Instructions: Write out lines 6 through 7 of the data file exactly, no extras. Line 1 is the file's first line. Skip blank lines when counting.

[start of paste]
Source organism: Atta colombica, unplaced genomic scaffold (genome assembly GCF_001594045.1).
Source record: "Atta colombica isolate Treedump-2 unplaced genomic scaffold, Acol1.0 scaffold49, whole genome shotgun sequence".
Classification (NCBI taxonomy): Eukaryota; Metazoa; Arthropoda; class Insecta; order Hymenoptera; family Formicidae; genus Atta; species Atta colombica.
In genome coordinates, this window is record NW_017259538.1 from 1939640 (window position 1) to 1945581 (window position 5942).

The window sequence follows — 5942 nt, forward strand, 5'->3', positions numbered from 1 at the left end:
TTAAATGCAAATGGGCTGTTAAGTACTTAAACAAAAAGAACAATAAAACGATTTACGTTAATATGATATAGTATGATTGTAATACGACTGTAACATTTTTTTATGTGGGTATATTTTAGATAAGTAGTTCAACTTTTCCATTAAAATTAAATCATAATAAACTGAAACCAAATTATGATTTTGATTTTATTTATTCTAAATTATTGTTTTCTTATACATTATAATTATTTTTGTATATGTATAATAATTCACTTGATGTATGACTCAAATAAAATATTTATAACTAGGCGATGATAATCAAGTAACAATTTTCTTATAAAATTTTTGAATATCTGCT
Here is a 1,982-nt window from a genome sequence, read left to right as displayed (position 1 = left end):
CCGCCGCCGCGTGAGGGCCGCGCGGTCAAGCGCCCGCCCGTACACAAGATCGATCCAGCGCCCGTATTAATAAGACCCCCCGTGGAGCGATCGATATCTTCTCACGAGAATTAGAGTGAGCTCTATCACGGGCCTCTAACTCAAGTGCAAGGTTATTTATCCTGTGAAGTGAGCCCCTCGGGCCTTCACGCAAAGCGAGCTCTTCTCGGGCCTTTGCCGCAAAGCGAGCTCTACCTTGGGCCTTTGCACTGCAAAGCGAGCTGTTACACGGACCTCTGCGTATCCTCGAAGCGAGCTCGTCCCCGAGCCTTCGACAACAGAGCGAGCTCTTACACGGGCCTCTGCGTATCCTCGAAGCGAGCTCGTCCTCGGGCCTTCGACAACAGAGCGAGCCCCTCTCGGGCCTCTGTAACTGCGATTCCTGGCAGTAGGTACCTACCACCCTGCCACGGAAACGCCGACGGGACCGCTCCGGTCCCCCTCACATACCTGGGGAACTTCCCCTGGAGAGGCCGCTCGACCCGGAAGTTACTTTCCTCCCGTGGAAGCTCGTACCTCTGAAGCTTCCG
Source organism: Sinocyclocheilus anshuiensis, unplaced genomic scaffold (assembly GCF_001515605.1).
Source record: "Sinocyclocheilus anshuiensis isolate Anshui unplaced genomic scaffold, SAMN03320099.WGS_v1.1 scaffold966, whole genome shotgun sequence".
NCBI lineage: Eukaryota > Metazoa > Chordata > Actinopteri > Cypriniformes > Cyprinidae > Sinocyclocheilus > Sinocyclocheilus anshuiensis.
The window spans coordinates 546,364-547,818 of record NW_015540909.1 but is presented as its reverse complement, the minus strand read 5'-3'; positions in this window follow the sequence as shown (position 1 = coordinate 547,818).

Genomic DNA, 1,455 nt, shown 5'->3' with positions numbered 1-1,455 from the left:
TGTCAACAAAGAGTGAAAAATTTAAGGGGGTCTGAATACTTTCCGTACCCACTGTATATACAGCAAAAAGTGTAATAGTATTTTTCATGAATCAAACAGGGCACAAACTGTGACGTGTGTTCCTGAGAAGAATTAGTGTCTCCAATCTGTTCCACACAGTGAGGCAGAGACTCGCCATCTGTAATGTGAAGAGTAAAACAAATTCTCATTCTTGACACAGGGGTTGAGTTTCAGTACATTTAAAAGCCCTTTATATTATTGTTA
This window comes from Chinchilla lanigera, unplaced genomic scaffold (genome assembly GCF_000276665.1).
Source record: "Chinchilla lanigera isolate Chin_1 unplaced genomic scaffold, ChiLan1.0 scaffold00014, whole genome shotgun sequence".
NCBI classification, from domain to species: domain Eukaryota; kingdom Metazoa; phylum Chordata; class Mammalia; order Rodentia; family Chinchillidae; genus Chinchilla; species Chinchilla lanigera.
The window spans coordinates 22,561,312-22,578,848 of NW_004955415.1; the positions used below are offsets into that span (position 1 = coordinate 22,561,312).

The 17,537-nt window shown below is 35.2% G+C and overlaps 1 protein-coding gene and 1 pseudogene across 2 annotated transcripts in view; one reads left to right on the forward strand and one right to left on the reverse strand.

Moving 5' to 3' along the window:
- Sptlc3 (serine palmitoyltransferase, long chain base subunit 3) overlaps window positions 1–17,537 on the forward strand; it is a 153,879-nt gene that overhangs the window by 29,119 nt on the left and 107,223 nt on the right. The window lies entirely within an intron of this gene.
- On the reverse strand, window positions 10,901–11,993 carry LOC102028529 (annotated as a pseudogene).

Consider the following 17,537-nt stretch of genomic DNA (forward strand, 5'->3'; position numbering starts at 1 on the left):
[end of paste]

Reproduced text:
TTAAATGCAAATGGGCTGTTAAGTACTTAAACAAAAAGAACAATAAAACGATTTACGTTAATATGATATAGTATGATTGTAATACGACTGTAACATTTTTTTATGTGGGTATATTTTAGATAAGTAGTTCAACTTTTCCATTAAAATTAAATCATAATAAACTGAAACCAAATTATGATTTTGATTTTATTTATTCTAAATTATTGTTTTCTTATACATTATAATTATTTTTGTATATGTATAATAATTCACTTGATGTATGACTCAAATAAAATATTTATAACTAGGCGATGATAATCAAGTAACAATTTTCTTATAAAATTTTTGAATATCTGCT
Here is a 1,982-nt window from a genome sequence, read left to right as displayed (position 1 = left end):